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현대정신분석의개입기법
작성자  simonshin 작성일  2017.01.07 19:59 조회수 965 추천 0
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 현대정신분석 소개  
첨부파일 : f1_20170107200008.pdf
 

과목: 현대정신분석의 개입 기법

주제: 현대정신분석 소개

강사: 신현근 박사

내용: 강의안

교재: Spotnitz, H. (2004). Modern Psychoanalysis of the Schizophrenic Patient: Theory of the Technique (2nd ed.). New York: YBK Publishers.

 Introduction on Modern Psychoanalysis

 

1.       Definition

1.1.    “Modern psychoanalysis” as a specific operational theory is a unitary approach that has evolved out of the experience of Hyman Spotnitz and that of his colleagues who focus on meeting the therapeutic needs of persons suffering from the schizophrenia and other severe preoedipal disorders.

 

2.       Freud’s perspectives on cure and schizophrenia

2.1.    The broad general principles for reversing the schizophrenic reaction were discovered by Freud.

2.2.    However, scientific errors of historic significance obscured Freud’s discovery, and his early clinical experience convinced him, as he stated in 1913, that the disorder was psychologically irreversible.

2.3.    Rejection of the schizophrenic individual as an unsuitable candidate for psychoanalysis reflects the continuing influence of the Freud’s warning (1913).

2.4.    Eradication of the cause of illness, thereby producing basic change in the dynamics of personality was what Freud meant by the word “cure”.  The “cure” was the promise that Freud withheld from schizophrenic individuals.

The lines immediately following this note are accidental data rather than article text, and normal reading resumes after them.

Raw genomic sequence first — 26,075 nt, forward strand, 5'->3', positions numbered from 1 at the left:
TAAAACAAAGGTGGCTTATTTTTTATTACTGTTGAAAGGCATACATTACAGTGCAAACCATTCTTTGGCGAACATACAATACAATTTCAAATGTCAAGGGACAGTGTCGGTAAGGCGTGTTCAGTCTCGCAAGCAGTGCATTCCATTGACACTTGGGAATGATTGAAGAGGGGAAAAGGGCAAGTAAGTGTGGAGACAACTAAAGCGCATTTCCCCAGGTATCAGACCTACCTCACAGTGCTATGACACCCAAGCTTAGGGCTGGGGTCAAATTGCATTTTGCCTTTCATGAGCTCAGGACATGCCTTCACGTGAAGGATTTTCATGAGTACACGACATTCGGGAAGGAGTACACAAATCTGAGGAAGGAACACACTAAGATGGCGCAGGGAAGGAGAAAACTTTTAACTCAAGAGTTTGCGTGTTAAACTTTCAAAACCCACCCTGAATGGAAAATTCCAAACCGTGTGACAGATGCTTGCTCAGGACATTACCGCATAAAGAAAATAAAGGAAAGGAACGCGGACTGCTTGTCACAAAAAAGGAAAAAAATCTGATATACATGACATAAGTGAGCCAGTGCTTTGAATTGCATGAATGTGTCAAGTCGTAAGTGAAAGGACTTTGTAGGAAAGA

2.5.    The belief that schizophrenics were incurable – now attributed by many to the feeling of incurability they characteristically induce in the analyst - was shared by Eugen Bleuler, who coined the name “schizophrenia.”

 

3.       Goal of modern psychoanalysis

3.1.    The goal of modern psychoanalysis is to discover the forces that have driven a patient into emotional illness and to help the patient manage those forces so as to achieve emotional health and maturity.

3.2.    Modern psychoanalysts have come to think of cure as the development of a mature personality capable of thinking and feeling everything.

 

4.       Operational theory of modern psychoanalysis

4.1.    The operational theory is empirically applied to take account of the initial unresponsiveness of the preverbal personality to interpretative procedures and to the oscillating transference states.

4.2.    Post-Freudian findings on the role of aggressive forces in the early development of the mind are reflected in the theory.

4.3.    Safeguards against chaotic regression figure prominently in the clinical approach of the modern psychoanalysts: the therapeutic alliance is permitted to evolve at a pace the patient is able to tolerate.  .

5.        Spotnitz’s Conceptualization of Schizophrenia

5.1.    Three factors are primary for the psychoanalytic understanding of schizophrenia: aggression, object protection, and sacrifice of the self.

5.2.    These are the elements that combine to produce the schizophrenic nucleus of the personality.

5.3.    The operational concept follows: Schizophrenia is an organized mental situation, an intricately structured but psychically unsuccessful defense against destructive behavior.

5.4.    Both aggressive and libidinal impulses figure in this organized situation; aggressive urges provide the explosive force while libidinal urges play an inhibiting role.

5.5.    The operation of the defense protects the object from the release of volcanic aggression (narcissistic rage) but entails (or threatens) the disruption of the psychic apparatus.

5.6.    Obliteration of the object field of the mind and fragmentation of the ego are among the secondary consequences of the defense.

5.7.    The psychological murder of the object and psychological suicide are ways of fighting against the lifting of the barriers of actual murder and suicide.

 

6.       Therapeutic Approach

6.1.    Analytic Approach

6.1.1.Modern psychoanalysis does not use psychotherapy but works with transference resistance.

6.2.    Empirical Approach